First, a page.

GameStop closing a bunch of stores.

200, out of their 3,800: “Plans to close stores were outlined Tuesday, shortly after GameStop reported a second-quarter net loss of $415 million, and a 14.3 % year-over-year sales decline. ” …And that’s how these downward spirals can start. Gabe from Penny Arcade kind of called it, too:

This could be better news, although admittedly I’m late to the party since GameStop never cared about PC games. It wasn’t until we got the consoles that I started to really get that people did not like their business model.

But I got to tell you that there’s one big thing about buying a game on CD instead of doing a download; they can’t muck about with the CD afterwards. We’re discovering this problem with e-books and movies right now, in fact. If you don’t own a physical copy, then in a lot of ways you don’t actually own it at all. If video games go full digital, well, gamers might end up missing those stores.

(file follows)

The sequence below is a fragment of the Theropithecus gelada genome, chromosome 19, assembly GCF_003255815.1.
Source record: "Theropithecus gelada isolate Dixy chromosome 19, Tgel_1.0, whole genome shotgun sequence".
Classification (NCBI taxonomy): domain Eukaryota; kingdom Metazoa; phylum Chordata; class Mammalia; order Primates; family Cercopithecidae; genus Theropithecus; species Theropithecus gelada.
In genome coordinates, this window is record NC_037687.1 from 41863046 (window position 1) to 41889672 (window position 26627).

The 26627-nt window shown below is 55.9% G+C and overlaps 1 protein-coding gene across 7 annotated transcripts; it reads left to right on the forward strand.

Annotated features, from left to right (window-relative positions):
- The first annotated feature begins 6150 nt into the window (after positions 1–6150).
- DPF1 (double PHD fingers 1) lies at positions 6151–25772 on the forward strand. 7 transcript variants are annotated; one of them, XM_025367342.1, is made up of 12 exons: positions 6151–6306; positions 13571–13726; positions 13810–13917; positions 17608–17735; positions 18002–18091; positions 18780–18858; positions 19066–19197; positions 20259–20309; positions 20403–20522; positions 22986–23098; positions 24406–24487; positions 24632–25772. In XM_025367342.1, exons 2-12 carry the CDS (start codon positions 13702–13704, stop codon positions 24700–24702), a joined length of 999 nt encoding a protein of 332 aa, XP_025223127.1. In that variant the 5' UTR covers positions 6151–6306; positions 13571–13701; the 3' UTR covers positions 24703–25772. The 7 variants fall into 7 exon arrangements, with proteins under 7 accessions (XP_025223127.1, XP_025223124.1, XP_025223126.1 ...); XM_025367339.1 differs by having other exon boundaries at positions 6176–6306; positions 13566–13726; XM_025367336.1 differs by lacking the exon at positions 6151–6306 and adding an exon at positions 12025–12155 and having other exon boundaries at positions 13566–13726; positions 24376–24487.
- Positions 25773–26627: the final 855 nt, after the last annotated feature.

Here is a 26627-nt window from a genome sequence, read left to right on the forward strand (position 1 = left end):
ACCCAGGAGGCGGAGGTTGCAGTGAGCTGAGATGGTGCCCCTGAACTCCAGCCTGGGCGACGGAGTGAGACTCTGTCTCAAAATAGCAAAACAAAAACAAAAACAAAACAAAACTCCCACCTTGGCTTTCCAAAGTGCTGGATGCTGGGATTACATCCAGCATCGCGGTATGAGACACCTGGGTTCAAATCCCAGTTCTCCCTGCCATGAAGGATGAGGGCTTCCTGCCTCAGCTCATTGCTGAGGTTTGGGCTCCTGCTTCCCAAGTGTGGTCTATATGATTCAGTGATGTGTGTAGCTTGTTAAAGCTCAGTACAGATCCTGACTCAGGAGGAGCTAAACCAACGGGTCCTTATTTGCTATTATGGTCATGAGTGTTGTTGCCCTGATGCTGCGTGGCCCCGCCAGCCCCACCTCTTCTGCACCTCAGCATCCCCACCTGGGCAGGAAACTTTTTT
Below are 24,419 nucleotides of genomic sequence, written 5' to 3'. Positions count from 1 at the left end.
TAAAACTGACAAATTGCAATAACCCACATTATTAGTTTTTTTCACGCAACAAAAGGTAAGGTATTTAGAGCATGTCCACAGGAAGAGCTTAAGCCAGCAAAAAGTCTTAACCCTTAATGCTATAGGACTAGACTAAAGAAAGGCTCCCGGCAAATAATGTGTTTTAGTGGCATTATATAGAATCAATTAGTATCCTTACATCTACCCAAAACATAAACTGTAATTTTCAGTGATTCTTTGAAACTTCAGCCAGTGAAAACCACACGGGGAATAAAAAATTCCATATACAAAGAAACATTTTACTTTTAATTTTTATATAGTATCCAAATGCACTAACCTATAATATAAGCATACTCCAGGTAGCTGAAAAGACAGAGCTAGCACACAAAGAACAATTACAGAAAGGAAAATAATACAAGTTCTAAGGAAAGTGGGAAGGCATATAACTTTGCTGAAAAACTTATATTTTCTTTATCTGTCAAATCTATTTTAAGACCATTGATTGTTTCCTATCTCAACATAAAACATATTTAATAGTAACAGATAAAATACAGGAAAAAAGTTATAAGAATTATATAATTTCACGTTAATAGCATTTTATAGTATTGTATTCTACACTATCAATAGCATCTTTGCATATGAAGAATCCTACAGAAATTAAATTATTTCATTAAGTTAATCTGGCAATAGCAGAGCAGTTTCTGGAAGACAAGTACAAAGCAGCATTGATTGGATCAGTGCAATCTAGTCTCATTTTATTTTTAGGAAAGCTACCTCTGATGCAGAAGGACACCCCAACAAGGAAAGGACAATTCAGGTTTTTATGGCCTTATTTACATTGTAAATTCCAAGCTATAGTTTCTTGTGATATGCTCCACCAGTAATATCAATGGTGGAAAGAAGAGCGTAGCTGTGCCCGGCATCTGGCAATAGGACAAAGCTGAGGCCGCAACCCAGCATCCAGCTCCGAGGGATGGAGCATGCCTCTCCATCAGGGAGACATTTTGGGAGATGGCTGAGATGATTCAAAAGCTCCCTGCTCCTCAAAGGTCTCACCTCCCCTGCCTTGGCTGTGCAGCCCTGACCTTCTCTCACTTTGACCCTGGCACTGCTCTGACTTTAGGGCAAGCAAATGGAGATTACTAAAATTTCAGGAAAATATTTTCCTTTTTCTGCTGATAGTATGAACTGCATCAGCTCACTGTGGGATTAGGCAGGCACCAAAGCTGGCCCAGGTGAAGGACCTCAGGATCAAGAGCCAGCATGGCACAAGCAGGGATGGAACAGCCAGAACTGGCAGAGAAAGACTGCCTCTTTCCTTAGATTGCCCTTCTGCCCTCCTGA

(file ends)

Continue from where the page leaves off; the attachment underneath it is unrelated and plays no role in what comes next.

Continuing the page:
Although it’d help if GameStop had at least tried to have better PR.


  • Luke says:

    I appreciate the model. Being able to sell something is a big part of owning it.
    I have nice things to say about Disc Replay. (Also Hastings, may they RIP.)
    And when I was younger, used bookstores were my bag, baby.
    My issue with Gamestop is simply that they do not charge a fair price, and do not offer a fair price.
    I sold a stack of games to Gamestop once. IIRC, I walked away with twelve bucks and change store credit (partially because you pretty much had to buy a membership to sell them games). Then they turned around and priced the same collection at 3 to 4 hundred bucks.
    With older games now readily available and selling at $20 or less, it’s often cheaper and easier to buy new. (Not even counting competition from digital distribution sales, which can be extreme. Or the Games with Gold service, which provides four games a month as a fringe benefit.)

  • Jon says:

    Steam killed Gamestop. Long live Steam!

  • Free Range Oyster says:

    FYI some if not all games on GOG come with standalone installers, so you actually *own* your games.

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